Some CFOs are adjusting business operations to comply with revenue-recognition guidelines
By Tatyana Shumsky
June 12, 2018
New accounting rules are prompting some corporate finance chiefs to change how they do business.
More than half of the S&P 500 companies disclosed some impact on their accounting policies since December, when new rules unified how companies account for revenues from sales and services. The change, which was in the works for more than a decade, replaces previously disparate, industry-specific rules and aligns U.S. standards closer to international guidelines.
For finance chiefs of some companies, including Red Hat Inc., RHT -0.49% Ciena Corp. CIEN 0.86% and Mosaic Co. MOS -0.07% , adopting the new revenue recognition standard from the Financial Accounting Standards Board means adjusting their business operations to be in line with the new accounting framework, which is more focused on contracts and when goods and services are delivered to customers.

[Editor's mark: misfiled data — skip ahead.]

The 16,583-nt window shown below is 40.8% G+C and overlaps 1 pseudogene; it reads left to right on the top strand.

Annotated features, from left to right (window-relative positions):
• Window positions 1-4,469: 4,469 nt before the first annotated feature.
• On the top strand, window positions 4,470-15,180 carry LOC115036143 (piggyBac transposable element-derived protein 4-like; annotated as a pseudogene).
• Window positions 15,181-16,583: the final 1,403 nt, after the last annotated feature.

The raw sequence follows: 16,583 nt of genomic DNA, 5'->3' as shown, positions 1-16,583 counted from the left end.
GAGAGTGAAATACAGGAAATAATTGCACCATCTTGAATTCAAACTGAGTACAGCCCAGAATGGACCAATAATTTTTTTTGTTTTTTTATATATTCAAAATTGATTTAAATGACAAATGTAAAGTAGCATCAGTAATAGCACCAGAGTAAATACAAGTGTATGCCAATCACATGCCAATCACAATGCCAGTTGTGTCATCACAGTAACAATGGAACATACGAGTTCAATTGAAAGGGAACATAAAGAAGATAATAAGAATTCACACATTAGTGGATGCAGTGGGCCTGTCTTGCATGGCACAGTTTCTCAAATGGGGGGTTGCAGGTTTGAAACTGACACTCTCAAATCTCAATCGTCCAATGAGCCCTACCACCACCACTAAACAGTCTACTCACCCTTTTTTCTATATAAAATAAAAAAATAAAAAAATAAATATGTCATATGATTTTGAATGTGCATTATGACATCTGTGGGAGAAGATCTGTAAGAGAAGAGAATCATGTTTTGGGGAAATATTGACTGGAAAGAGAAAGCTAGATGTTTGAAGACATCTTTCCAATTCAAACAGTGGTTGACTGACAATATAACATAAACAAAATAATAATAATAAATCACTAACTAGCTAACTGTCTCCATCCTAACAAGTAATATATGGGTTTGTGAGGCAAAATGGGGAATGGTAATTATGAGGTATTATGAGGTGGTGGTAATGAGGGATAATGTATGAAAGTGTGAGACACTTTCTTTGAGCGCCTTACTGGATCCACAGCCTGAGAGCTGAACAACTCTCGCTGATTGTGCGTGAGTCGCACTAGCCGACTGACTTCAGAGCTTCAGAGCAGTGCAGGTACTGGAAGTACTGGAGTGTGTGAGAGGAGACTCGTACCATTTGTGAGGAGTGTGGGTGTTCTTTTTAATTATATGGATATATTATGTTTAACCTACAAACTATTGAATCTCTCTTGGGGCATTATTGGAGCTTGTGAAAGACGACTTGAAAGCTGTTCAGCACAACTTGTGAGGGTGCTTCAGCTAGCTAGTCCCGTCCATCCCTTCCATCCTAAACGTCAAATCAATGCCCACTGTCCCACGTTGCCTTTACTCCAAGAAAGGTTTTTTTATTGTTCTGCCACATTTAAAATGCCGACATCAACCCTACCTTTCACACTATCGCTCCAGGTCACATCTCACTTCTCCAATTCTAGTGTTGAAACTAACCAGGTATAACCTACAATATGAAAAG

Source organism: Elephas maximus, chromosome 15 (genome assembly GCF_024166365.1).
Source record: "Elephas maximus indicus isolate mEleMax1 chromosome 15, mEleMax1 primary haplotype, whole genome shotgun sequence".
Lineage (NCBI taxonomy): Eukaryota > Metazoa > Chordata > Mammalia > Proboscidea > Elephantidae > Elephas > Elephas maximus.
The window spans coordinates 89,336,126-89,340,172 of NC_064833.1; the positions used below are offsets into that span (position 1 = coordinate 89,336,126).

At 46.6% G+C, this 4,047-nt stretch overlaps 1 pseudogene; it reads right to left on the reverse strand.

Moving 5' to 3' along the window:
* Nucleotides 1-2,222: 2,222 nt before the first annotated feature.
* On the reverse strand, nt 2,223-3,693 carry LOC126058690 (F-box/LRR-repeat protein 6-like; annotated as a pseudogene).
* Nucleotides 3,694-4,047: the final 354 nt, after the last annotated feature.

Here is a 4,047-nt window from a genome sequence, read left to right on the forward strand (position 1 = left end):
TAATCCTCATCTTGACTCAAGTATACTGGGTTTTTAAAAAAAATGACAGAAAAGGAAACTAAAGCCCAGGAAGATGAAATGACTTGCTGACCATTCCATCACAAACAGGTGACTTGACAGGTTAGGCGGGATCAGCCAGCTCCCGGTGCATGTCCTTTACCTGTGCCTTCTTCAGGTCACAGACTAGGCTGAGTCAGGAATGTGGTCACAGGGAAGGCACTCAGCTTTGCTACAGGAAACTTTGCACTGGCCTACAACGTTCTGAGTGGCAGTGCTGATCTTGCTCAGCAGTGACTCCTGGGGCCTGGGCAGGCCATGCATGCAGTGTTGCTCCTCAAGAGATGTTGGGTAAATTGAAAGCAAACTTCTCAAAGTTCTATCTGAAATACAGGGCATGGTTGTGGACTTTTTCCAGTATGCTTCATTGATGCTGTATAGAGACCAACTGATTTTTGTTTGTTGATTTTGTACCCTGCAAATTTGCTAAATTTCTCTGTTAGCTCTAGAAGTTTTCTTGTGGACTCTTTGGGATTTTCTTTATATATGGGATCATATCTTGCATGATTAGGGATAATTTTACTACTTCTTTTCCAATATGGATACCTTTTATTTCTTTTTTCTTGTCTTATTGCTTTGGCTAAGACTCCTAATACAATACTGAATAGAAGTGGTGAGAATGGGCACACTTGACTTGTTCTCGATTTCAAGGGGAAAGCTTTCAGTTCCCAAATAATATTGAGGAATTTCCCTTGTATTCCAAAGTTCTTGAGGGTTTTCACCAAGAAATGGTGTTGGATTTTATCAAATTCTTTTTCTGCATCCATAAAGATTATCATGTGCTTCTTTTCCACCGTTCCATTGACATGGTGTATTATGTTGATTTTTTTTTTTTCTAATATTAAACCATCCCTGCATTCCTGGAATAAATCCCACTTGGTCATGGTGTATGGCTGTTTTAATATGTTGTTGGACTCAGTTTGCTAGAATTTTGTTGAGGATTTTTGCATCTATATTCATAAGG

Around 380 companies in the stock index have reported under the new rules as of June 8, and 294 companies in the index disclosed an impact on financial statements from adopting the standard, according to Audit Analytics.
Finance teams spent months rewriting accounting processes and procedures and preparing new financial statements to comply with the new rules. Roughly one in five public companies surveyed by PricewaterhouseCoopers LLP said they spent or expected to spend $1 million or more on this effort.
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